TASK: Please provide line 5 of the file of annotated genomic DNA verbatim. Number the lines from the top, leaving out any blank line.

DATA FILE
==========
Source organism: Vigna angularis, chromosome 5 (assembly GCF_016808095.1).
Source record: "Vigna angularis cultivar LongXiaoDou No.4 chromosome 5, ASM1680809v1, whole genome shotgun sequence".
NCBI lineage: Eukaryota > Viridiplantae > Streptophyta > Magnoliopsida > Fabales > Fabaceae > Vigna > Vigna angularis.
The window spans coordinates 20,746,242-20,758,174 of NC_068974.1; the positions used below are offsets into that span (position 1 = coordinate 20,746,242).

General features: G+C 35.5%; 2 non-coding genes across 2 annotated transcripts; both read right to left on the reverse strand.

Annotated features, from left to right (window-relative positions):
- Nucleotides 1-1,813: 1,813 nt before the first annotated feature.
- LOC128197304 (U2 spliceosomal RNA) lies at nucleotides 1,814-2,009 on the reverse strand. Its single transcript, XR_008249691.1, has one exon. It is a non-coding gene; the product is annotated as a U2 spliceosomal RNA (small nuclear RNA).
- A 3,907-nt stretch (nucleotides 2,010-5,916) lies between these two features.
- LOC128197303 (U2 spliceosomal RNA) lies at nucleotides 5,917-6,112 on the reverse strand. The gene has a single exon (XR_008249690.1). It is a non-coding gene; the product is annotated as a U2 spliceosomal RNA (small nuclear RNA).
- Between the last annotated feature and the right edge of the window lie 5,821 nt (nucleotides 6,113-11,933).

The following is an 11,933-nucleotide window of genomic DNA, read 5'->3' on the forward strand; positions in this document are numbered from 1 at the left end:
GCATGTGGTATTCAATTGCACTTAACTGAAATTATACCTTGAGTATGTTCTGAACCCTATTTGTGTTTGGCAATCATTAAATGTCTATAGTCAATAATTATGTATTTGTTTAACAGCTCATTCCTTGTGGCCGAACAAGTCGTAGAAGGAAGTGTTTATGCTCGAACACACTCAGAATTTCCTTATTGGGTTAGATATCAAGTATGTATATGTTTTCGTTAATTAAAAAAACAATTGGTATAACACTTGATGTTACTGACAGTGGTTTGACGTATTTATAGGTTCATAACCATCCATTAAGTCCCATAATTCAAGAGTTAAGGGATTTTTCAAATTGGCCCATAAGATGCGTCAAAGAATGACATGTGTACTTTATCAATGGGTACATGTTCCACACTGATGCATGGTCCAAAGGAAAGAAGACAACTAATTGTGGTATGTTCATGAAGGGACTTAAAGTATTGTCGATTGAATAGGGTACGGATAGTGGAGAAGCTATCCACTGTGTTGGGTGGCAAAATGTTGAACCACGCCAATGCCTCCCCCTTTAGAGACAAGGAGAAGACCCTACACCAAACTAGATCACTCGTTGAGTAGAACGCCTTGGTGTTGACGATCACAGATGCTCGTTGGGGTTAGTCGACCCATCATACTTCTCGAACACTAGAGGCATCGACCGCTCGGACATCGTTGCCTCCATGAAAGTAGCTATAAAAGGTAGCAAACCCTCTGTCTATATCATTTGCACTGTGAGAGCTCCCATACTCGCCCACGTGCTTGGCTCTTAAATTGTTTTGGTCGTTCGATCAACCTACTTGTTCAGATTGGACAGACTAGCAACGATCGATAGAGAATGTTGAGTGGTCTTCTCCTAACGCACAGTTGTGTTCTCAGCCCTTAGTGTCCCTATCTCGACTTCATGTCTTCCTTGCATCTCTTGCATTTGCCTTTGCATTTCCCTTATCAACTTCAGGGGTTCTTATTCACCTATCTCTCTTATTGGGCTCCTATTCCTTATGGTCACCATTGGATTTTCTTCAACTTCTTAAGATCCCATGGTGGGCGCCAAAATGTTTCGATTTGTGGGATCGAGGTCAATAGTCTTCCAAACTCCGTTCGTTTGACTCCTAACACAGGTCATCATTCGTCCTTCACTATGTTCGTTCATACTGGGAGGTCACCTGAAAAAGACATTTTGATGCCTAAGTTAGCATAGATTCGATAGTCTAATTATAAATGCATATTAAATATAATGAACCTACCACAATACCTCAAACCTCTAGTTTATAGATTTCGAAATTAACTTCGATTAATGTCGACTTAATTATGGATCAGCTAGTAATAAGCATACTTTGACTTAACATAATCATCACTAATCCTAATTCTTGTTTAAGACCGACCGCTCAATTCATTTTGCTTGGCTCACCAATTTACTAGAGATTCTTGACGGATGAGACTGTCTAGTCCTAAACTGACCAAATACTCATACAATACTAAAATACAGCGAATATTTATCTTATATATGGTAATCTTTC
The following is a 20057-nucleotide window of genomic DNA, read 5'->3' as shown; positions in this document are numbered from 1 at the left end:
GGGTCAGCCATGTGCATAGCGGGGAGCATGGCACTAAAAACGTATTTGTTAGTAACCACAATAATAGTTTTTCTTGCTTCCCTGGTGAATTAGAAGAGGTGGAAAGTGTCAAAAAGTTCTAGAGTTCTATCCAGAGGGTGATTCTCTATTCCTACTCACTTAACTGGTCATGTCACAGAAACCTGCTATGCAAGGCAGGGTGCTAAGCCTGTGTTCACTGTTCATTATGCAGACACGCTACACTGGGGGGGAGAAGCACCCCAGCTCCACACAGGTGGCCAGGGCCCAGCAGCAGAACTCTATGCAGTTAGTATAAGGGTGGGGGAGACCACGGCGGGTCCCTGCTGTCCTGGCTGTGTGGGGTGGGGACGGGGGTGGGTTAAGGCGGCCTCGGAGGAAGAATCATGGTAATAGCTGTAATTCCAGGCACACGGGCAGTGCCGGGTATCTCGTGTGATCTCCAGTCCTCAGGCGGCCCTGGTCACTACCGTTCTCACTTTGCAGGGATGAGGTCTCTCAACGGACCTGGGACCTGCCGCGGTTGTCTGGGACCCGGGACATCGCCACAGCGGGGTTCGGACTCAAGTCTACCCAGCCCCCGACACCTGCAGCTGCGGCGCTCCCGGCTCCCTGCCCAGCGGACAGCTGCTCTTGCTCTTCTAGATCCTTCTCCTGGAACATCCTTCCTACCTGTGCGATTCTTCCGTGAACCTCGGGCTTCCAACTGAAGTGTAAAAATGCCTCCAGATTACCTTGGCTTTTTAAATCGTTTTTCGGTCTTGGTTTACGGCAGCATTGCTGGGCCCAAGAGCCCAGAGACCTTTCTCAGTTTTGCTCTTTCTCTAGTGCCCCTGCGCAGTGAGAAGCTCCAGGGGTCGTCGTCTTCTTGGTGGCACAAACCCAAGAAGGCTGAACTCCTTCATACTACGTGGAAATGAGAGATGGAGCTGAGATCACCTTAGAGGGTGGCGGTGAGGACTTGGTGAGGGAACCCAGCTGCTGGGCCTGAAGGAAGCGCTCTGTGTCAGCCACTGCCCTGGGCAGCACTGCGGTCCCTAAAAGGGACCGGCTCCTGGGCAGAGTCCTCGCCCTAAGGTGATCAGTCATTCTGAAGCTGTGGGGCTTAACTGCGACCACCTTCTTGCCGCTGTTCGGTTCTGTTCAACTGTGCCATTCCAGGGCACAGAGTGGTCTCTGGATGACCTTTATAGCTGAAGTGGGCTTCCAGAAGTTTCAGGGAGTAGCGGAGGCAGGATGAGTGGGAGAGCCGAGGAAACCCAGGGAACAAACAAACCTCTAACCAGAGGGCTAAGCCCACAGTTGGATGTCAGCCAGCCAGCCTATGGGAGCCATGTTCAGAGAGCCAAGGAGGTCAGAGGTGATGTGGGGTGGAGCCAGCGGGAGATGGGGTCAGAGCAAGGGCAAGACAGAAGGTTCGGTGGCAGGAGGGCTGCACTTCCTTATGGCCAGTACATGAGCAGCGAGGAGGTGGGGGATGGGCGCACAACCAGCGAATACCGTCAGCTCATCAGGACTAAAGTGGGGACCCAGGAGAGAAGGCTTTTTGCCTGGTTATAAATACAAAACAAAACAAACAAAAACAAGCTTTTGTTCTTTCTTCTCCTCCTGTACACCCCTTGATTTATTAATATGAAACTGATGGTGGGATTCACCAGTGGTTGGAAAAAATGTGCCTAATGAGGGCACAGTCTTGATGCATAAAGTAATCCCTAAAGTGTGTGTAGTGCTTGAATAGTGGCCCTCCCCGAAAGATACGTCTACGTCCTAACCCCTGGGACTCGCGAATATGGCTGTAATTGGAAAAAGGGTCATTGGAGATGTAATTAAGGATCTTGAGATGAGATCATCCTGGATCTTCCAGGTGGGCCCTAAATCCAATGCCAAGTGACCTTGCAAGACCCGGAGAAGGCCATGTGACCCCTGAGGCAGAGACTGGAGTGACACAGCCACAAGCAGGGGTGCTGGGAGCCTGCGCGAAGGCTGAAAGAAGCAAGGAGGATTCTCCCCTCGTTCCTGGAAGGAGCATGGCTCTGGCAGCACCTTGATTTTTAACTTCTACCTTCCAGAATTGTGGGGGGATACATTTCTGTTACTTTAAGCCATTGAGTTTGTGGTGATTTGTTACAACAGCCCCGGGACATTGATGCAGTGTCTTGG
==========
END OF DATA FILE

General features: G+C 35.5%; 2 non-coding genes across 2 annotated transcripts; both read right to left on the reverse strand.